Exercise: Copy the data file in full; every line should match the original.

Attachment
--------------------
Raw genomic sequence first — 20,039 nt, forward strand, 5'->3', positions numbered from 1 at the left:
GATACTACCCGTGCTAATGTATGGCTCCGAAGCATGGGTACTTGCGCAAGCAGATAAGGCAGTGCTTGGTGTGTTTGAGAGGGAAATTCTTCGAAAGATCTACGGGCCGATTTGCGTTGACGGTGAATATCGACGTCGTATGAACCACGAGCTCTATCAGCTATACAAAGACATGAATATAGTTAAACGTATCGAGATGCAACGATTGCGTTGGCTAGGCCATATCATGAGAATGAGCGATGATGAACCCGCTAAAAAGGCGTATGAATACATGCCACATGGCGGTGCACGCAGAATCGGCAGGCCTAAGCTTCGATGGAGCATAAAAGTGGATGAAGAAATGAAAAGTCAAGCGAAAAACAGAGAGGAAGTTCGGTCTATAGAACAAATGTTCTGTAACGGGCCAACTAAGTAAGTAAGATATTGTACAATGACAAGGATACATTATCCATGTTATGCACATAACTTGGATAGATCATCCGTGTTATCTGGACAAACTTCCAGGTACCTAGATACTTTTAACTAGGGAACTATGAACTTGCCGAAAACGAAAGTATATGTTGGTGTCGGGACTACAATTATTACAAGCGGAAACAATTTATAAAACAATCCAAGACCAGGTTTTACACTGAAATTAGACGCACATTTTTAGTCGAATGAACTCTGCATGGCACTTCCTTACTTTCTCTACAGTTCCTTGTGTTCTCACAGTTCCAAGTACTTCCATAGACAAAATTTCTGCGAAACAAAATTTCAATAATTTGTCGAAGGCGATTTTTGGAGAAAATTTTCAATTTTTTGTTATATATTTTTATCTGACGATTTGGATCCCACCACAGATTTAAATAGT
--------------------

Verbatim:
Raw genomic sequence first — 20,039 nt, forward strand, 5'->3', positions numbered from 1 at the left:
GATACTACCCGTGCTAATGTATGGCTCCGAAGCATGGGTACTTGCGCAAGCAGATAAGGCAGTGCTTGGTGTGTTTGAGAGGGAAATTCTTCGAAAGATCTACGGGCCGATTTGCGTTGACGGTGAATATCGACGTCGTATGAACCACGAGCTCTATCAGCTATACAAAGACATGAATATAGTTAAACGTATCGAGATGCAACGATTGCGTTGGCTAGGCCATATCATGAGAATGAGCGATGATGAACCCGCTAAAAAGGCGTATGAATACATGCCACATGGCGGTGCACGCAGAATCGGCAGGCCTAAGCTTCGATGGAGCATAAAAGTGGATGAAGAAATGAAAAGTCAAGCGAAAAACAGAGAGGAAGTTCGGTCTATAGAACAAATGTTCTGTAACGGGCCAACTAAGTAAGTAAGATATTGTACAATGACAAGGATACATTATCCATGTTATGCACATAACTTGGATAGATCATCCGTGTTATCTGGACAAACTTCCAGGTACCTAGATACTTTTAACTAGGGAACTATGAACTTGCCGAAAACGAAAGTATATGTTGGTGTCGGGACTACAATTATTACAAGCGGAAACAATTTATAAAACAATCCAAGACCAGGTTTTACACTGAAATTAGACGCACATTTTTAGTCGAATGAACTCTGCATGGCACTTCCTTACTTTCTCTACAGTTCCTTGTGTTCTCACAGTTCCAAGTACTTCCATAGACAAAATTTCTGCGAAACAAAATTTCAATAATTTGTCGAAGGCGATTTTTGGAGAAAATTTTCAATTTTTTGTTATATATTTTTATCTGACGATTTGGATCCCACCACAGATTTAAATAGT